The Captain William Clark House at 45 Old Boston Post Road in Old Saybrook is thought to have been built c. 1780/1790, with later alterations made in the Greek Revival style in the 1850s when it was acquired by Thomas C. Acton. The house would become known as Acton Place. T. C. Acton (1823-1898) was a politician and reformer in New York City and was the first person to be appointed president of the city’s Board of Police Commissioners. During the early stages of the New York City Draft Riots in 1863, after police superintendent John A. Kennedy had been incapacitated due to a beating by the angry mob, Acton took active charge of police forces in Manhattan. This tense experience placed a strain on his health and after the Riots Acton took a five year leave of absence from the NYPD. He later served as Assistant U. S. Treasurer, a position he eventually left to establish the Bank of New Amsterdam. In 1896 Acton moved to his summer home in Old Saybrook where he died on May 1, 1898. The house remained in the Acton family well into the twentieth century.
Harmon B. Johnson
Union Army Private
Died For One Flag
March 8, 1865
Harmon B. Johnson served in the 15th Connecticut Infantry Regiment during the Civil War. His name is inscribed on the Soldiers’ Monument in Guilford under the heading “Fredericksburg.” The 15th Connecticut fought at Fredericksburg but Johnson was killed at the Battle of Wyse Fork, fought March 7-10, 1865 near Kinston, North Carolina. The house is now a condominium unit.
At 95 East Main Street in Clinton is a Federal-style house built in 1807 by Edward Wright, Sr. and later inherited by his eldest son, Edward Wright, Jr. His middle of three sons, born in this house, was Horatio Gouverneur Wright. He was a West Point graduate who achieved the rank of general during the Civil War. After the death of Gen. John Sedgwick (also from Connecticut) during the Overland Campaign of 1864, Gen. Wright replaced him as the 6th Corps Commander. He later led VI Corps in the Shenandoah Valley and at the Siege of Petersburg. Since 2002, the house has been the M. Sarba Fine Art Café.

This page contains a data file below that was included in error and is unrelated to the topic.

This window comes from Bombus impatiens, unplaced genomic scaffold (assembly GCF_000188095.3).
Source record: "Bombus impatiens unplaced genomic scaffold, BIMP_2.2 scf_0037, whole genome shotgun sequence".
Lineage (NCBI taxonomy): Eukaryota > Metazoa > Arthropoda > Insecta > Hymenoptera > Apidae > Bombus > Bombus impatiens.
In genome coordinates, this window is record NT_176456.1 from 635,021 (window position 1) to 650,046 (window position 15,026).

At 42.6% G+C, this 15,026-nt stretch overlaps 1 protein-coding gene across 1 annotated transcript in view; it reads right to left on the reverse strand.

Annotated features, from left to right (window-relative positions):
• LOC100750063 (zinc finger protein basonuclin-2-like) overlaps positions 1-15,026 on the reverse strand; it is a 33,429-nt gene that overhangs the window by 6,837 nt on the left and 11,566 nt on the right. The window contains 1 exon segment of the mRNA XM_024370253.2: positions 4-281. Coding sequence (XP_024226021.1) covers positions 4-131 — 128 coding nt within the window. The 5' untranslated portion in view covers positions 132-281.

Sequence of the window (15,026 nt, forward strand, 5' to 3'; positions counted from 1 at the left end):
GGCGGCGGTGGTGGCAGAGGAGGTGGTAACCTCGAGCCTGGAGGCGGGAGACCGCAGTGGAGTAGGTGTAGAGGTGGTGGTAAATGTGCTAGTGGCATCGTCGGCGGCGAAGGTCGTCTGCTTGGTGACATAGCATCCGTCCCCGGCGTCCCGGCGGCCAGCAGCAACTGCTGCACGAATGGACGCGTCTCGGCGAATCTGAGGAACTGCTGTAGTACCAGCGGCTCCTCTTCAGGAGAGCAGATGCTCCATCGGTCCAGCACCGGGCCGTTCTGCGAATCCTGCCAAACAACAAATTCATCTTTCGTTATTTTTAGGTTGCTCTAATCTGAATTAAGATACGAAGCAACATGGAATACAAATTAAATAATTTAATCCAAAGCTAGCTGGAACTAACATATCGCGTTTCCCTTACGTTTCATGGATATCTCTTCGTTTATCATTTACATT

Memorial Hall in Windsor Locks was dedicated in 1890 in honor of the town’s Civil War veterans. Funds for the building‘s construction were provided by Charles E. Chaffee, a textile manufacturer. Soldiers Memorial Hall originally housed the J.H. Converse Post, No. 67, Grand Army of the Republic. The Post, formed in 1884, was named for Major Joseph H. Converse, who was killed in action at the Battle of Cold Harbor, on June 4, 1864. Memorial Hall was designed by Frederick S. Newman in the Richardsonian Romanesque style (Newman also designed the Linden apartments in Hartford and the Chicopee Bank in Springfield) The museum inside the Hall now honors Windsor Locks veterans of all wars and the building hosts the town’s American Legion post. Memorial Hall is open to visitors by guided tour. Read the rest of this entry »
Allen G. Brady, who operated a cotton mill in Torrington, served as a major in the Seventeenth Connecticut Regiment in the Civil War. At the Battle of Gettysburg, Brady took command of the Regiment after the death of Lt. Col. Douglas Fowler during the fighting at Barlow’s Knoll on July 1, 1863. The following day, Brady was wounded in the shoulder. After the War, Brady had a house built on Prospect Street in Torrington, which was at that time a residential area. He later moved to North Carolina to run a rebuilt cotton mill. The Gleeson Mortuary has used the house since 1927.
William Alfred Buckingham was the governor of Connecticut from 1858 to 1866. A wealthy businessman, he entered politics as a Whig, serving several terms as mayor of Norwich. Buckingham later became a republican, winning election as governor in 1858. In 1860, he traveled with Abraham Lincoln as the Illinois Republican made six speeches throughout Connecticut. The two became friends and the governor responded quickly when Lincoln, as president, requested volunteers after the firing on Fort Sumter. Buckingham served throughout the ensuing Civil War, leaving the governorship in 1866 to return to his former business pursuits. He later served as a U.S. senator from 1869 until his death in 1875. Buckingham‘s house, on Main Street in Norwich, was built in 1847. After his death, it was purchased by the veterans group, Sedgwick Post No. 1 of the Grand Army of the Republic. The house, thereafter known as the Buckingham Memorial, has more recently been turned over to the Norwich Historical Society for use as offices and perhaps, in the future, a museum.
The Italianate house of Daniel Hand, at 47 Fair Street in Guilford, was built in 1878-1879 by the builders George W. Seward and Sons. Daniel Hand, born in Madison, was a businessman and philanthropist, who died in 1891 at the age of ninety. Please Read on to learn more about what happened to Hand during the Civil War and his act of generosity 25 years later: